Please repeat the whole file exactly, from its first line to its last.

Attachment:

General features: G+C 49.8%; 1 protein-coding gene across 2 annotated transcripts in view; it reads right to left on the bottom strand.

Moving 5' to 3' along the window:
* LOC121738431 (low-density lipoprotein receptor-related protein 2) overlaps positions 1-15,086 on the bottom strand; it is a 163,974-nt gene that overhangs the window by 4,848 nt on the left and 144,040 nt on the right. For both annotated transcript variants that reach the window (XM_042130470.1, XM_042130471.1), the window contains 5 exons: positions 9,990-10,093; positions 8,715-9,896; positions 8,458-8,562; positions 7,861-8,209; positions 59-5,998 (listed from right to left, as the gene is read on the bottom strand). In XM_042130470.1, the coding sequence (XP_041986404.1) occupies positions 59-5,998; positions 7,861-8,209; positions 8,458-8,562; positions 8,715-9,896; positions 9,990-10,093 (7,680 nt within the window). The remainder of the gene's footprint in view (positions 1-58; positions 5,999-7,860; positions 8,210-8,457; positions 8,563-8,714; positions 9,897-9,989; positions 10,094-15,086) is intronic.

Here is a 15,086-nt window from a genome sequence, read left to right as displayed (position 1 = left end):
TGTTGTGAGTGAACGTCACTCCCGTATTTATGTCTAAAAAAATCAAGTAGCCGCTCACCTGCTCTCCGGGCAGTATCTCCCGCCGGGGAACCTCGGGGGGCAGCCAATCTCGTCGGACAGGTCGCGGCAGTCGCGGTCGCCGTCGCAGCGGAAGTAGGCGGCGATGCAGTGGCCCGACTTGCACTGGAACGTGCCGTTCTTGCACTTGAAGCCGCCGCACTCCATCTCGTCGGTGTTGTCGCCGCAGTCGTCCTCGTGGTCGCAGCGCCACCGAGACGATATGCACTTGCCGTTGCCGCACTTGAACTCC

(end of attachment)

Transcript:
General features: G+C 49.8%; 1 protein-coding gene across 2 annotated transcripts in view; it reads right to left on the bottom strand.

Moving 5' to 3' along the window:
* LOC121738431 (low-density lipoprotein receptor-related protein 2) overlaps positions 1-15,086 on the bottom strand; it is a 163,974-nt gene that overhangs the window by 4,848 nt on the left and 144,040 nt on the right. For both annotated transcript variants that reach the window (XM_042130470.1, XM_042130471.1), the window contains 5 exons: positions 9,990-10,093; positions 8,715-9,896; positions 8,458-8,562; positions 7,861-8,209; positions 59-5,998 (listed from right to left, as the gene is read on the bottom strand). In XM_042130470.1, the coding sequence (XP_041986404.1) occupies positions 59-5,998; positions 7,861-8,209; positions 8,458-8,562; positions 8,715-9,896; positions 9,990-10,093 (7,680 nt within the window). The remainder of the gene's footprint in view (positions 1-58; positions 5,999-7,860; positions 8,210-8,457; positions 8,563-8,714; positions 9,897-9,989; positions 10,094-15,086) is intronic.

Here is a 15,086-nt window from a genome sequence, read left to right as displayed (position 1 = left end):
TGTTGTGAGTGAACGTCACTCCCGTATTTATGTCTAAAAAAATCAAGTAGCCGCTCACCTGCTCTCCGGGCAGTATCTCCCGCCGGGGAACCTCGGGGGGCAGCCAATCTCGTCGGACAGGTCGCGGCAGTCGCGGTCGCCGTCGCAGCGGAAGTAGGCGGCGATGCAGTGGCCCGACTTGCACTGGAACGTGCCGTTCTTGCACTTGAAGCCGCCGCACTCCATCTCGTCGGTGTTGTCGCCGCAGTCGTCCTCGTGGTCGCAGCGCCACCGAGACGATATGCACTTGCCGTTGCCGCACTTGAACTCC